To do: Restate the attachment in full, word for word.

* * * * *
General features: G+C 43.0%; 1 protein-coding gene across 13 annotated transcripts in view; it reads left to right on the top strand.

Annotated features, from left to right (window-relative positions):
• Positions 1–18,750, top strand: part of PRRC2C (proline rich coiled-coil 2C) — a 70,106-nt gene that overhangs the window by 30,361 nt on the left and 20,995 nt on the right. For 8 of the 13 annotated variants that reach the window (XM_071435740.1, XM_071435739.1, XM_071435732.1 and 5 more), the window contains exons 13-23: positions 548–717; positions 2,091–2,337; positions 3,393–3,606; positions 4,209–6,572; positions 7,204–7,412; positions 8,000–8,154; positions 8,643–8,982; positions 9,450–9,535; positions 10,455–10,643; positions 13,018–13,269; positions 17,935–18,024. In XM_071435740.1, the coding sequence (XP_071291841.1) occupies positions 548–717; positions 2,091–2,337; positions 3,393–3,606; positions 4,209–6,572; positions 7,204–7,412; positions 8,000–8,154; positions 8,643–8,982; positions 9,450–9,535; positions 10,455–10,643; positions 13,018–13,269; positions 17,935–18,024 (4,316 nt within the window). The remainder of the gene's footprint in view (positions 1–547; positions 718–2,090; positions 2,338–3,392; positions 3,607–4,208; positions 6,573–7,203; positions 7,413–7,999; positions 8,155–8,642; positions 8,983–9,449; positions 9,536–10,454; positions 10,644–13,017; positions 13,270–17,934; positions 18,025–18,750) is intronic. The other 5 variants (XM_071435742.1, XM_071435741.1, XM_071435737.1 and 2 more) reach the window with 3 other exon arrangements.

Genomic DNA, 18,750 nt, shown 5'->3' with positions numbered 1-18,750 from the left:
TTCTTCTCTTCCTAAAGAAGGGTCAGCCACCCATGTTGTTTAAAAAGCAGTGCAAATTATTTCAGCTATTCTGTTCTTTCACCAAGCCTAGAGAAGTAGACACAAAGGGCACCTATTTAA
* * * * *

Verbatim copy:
General features: G+C 43.0%; 1 protein-coding gene across 13 annotated transcripts in view; it reads left to right on the top strand.

Annotated features, from left to right (window-relative positions):
• Positions 1–18,750, top strand: part of PRRC2C (proline rich coiled-coil 2C) — a 70,106-nt gene that overhangs the window by 30,361 nt on the left and 20,995 nt on the right. For 8 of the 13 annotated variants that reach the window (XM_071435740.1, XM_071435739.1, XM_071435732.1 and 5 more), the window contains exons 13-23: positions 548–717; positions 2,091–2,337; positions 3,393–3,606; positions 4,209–6,572; positions 7,204–7,412; positions 8,000–8,154; positions 8,643–8,982; positions 9,450–9,535; positions 10,455–10,643; positions 13,018–13,269; positions 17,935–18,024. In XM_071435740.1, the coding sequence (XP_071291841.1) occupies positions 548–717; positions 2,091–2,337; positions 3,393–3,606; positions 4,209–6,572; positions 7,204–7,412; positions 8,000–8,154; positions 8,643–8,982; positions 9,450–9,535; positions 10,455–10,643; positions 13,018–13,269; positions 17,935–18,024 (4,316 nt within the window). The remainder of the gene's footprint in view (positions 1–547; positions 718–2,090; positions 2,338–3,392; positions 3,607–4,208; positions 6,573–7,203; positions 7,413–7,999; positions 8,155–8,642; positions 8,983–9,449; positions 9,536–10,454; positions 10,644–13,017; positions 13,270–17,934; positions 18,025–18,750) is intronic. The other 5 variants (XM_071435742.1, XM_071435741.1, XM_071435737.1 and 2 more) reach the window with 3 other exon arrangements.

Genomic DNA, 18,750 nt, shown 5'->3' with positions numbered 1-18,750 from the left:
TTCTTCTCTTCCTAAAGAAGGGTCAGCCACCCATGTTGTTTAAAAAGCAGTGCAAATTATTTCAGCTATTCTGTTCTTTCACCAAGCCTAGAGAAGTAGACACAAAGGGCACCTATTTAA